The Etiquette of Sending Christmas Cards What are the pros and cons of sending printed cards versus e-mail cards?
If your only relationship with someone is a digital one, then an e-mail card is fine. If the recipient is family or a flesh-and-blood friend, then a standard card is going to be the best choice.
More than 80% of all correspondence is now electronic, so it makes sense that we should want to express our Christmas wishes by the same means we express ourselves year 'round. That's why e-mail cards are so popular.
The drawback of an e-mail card is its brief lifespan. It has just about as much impact on the recipient as the countless jokes, political musings, and urban legends he or she has received.The recipient is likely to give it less than ten seconds of his or her time before hitting the delete button. It's unlikely that anyone else in the family will ever know about the card, let alone see or read it. However, for social networking friends and others, an e-mail card makes sense. They also make sense for those serving in the military or living overseas when standard cards might be delayed in the mail. Money is tight for businesses and families alike. If you want to send Christmas wishes but can't due to budget constraints, don't hesitate to send electronic cards. Just be understanding if it ends up unread in your friend's "Junk Mail" folder. The benefits of a card sent through standard mail are its longevity and its personal impact. In a sense that card contains your DNA. You addressed and hand-signed it. It might be just a little bit of you, but it's still more personable than an electronic greeting. Mailed cards usually cause a little excitement or at least curiosity when they arrive. In my house, and yours too, I bet, cards are opened before any other mail. Once opened, cards are left on the kitchen counter or placed in a special spot in the house for all to read and enjoy, prolonging their life, and the good wishes you sent them with.
When is it OK to remove someone from your card list?
There's a lot of misunderstanding about the etiquette of sending Christmas cards. Because of it, most people send more cards than they need to.
It's appropriate to send a card to anyone; however, they're most appropriate for sending greetings and best wishes for those you won't see in person this holiday season. There's no need to send them to neighbors or friends at school, work, or church that you're going to see between now and January 1. They'll all know your good wishes because you'll tell them when you stop to say, "Hello" in the halls or over the back fence. Also, Christmas cards don't require you to acknowledge receipt, and one isn't required in return. Although, it is nice to mention the card the next time you're in contact with the sender. "Your card was lovely, Jan; thanks for sending it!" There's no rudeness inherent in dropping someone from your card list, especially if you're sending standard cards instead of e-mail cards. Money is hard to come by this year, so if you've been thinking about trimming names off your list, this will be a good time.
When deciding whom to cut, keep in mind these tips:
If you've sent a card for the last two years and haven't received one in return, you're fine to stop sending.
Keep sending cards to older persons who might be lonely or who don't send cards simply because they can't afford them or might be unable to handwrite items.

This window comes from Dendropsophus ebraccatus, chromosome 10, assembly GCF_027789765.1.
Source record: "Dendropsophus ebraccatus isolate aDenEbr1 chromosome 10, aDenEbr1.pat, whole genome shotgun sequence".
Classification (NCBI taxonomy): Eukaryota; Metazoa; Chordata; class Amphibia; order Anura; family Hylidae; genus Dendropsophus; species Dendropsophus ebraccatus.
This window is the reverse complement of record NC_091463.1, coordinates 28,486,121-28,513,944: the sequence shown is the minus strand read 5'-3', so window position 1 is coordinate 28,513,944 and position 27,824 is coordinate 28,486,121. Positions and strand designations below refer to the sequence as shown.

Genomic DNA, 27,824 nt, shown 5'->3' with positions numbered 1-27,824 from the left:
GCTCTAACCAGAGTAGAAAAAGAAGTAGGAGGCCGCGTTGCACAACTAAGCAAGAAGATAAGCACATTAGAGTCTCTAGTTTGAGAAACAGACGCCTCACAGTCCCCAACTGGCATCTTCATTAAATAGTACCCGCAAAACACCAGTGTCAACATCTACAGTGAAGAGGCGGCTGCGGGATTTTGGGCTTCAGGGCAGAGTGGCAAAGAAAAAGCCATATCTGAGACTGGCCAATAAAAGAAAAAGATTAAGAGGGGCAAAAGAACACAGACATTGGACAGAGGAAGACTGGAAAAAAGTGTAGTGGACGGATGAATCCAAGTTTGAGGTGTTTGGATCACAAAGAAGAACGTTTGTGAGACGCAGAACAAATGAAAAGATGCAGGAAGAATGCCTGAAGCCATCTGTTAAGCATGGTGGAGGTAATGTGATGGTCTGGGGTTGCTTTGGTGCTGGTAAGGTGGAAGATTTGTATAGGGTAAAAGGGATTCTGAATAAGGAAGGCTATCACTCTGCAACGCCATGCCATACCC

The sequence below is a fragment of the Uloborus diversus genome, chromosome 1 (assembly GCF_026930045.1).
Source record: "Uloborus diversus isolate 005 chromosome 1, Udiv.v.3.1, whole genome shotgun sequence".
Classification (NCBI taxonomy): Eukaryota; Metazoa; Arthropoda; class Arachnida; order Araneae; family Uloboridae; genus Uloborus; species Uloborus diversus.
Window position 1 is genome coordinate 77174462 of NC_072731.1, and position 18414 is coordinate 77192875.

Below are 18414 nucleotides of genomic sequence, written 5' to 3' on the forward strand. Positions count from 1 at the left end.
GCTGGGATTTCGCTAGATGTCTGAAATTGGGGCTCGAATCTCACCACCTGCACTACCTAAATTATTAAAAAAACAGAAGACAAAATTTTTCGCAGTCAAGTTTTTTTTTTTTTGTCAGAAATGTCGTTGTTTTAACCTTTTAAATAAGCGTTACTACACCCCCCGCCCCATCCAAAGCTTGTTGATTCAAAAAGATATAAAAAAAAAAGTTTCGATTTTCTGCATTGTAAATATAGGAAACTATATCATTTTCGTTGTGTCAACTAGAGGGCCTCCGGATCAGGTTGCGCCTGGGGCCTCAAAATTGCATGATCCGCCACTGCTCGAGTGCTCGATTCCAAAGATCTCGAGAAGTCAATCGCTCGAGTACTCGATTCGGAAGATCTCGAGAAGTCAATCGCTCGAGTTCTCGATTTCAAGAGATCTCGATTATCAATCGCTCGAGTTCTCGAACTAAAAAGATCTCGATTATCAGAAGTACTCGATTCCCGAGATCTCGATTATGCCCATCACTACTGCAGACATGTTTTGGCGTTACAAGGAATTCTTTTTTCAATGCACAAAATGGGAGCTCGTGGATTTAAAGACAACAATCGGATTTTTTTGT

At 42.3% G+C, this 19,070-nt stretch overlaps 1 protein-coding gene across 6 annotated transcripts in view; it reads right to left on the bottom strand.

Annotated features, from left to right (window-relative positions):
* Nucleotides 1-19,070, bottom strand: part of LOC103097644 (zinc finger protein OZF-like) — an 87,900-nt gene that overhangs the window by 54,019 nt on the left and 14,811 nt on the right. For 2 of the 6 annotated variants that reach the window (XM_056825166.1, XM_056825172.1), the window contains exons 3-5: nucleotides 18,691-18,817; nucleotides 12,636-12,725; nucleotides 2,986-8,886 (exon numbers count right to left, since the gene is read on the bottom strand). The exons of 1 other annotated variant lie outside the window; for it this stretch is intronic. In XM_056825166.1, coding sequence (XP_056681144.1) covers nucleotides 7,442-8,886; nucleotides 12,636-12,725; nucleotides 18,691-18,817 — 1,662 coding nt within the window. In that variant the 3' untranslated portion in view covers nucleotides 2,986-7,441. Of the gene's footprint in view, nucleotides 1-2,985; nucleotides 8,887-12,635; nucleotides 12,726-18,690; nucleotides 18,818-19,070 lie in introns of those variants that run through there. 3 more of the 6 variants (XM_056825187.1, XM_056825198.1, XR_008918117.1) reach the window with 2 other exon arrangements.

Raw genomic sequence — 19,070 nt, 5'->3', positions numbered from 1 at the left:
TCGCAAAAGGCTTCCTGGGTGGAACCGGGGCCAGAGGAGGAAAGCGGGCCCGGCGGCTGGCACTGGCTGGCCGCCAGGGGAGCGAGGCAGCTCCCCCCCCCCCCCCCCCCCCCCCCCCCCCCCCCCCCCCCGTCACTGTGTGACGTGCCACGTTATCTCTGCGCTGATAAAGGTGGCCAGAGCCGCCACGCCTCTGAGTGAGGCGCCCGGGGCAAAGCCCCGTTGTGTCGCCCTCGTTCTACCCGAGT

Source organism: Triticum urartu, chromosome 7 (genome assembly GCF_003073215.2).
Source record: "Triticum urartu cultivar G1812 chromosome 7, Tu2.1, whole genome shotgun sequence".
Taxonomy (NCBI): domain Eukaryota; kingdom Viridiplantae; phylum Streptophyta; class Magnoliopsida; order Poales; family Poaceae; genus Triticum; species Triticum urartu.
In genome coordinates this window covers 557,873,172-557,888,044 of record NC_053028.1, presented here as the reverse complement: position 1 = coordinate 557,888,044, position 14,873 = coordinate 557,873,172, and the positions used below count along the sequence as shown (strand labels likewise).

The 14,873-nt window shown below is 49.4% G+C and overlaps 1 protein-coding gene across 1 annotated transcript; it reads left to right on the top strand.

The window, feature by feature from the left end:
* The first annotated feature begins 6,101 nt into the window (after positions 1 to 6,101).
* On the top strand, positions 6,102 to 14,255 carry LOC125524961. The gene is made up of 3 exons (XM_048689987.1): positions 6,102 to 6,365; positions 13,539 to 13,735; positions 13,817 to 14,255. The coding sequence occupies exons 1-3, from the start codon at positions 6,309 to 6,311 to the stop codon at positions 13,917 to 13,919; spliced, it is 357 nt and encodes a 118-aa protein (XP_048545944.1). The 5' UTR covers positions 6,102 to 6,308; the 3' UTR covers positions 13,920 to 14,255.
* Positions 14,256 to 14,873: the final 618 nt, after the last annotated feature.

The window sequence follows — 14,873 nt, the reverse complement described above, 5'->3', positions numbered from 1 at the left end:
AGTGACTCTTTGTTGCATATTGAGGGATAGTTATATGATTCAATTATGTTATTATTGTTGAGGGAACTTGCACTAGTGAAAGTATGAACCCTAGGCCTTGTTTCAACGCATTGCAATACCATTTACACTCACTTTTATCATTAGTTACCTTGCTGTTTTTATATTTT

Send cards to those you know who have suffered a loss or major life change this year (illness, death, divorce, unwanted move, job loss); they'll appreciate knowing you care. (See today's Quick Tip for more on this.)
How should you sign your cards?
The etiquette for signing holiday cards is different from other cards in that it's the only card where one member of the family can sign for all the others. Usually Dad's name is listed first, followed by Mom's and then all the children from oldest to youngest. Kent, Maralee, Marc and Corbett McKee Once children are married or living on their own, their names are not included on your cards. In the case of blended families, the parent/step-parents' names are listed on the first line and the children's names on the second. For children, you can add their last name or leave it off if some of the children have different last names than the others. James and Callie Snyder Beth, Timothy, and Leah Van Huff
Is it correct to use address labels and name stamps?
Cards sent with address labels and name stamps have all the warmth of a mass mailing from a hardware store. The labels and stamps are certainly convenient, but they score a failing grade in seeming personable. Handwrite your return address and hand-sign all cards. In addition, you'll want to write a personal note of a line or more above your signature. Imprinted cards are lovely, but even those require a handwritten signature beneath your personal note. The difference with imprinted cards is that you'll be signing only your own name below the note (to identify that you wrote it). Because the names of your family members are imprinted above, there's no need to hand-sign their names.
Quick Tip Should You Send a Card to Someone Suffering a Loss This Year?
Absolutely, but probably not the card from the boxed set you're sending others on your list. Wishing someone, "A Very Merry Christmas" or "The Happiest New Year Ever" seems thoughtless when the recipient is suffering a major loss or setback that occurred this year (life-altering illness, death of a close family member, divorce, loss of job, loss of home, etc.). Handpick the card you'll send and make sure to add a personal note letting them know you're thinkingof them and praying for them. If they live nearby, invite them to join you in a low-key outing that will focuson friendship more than the holiday.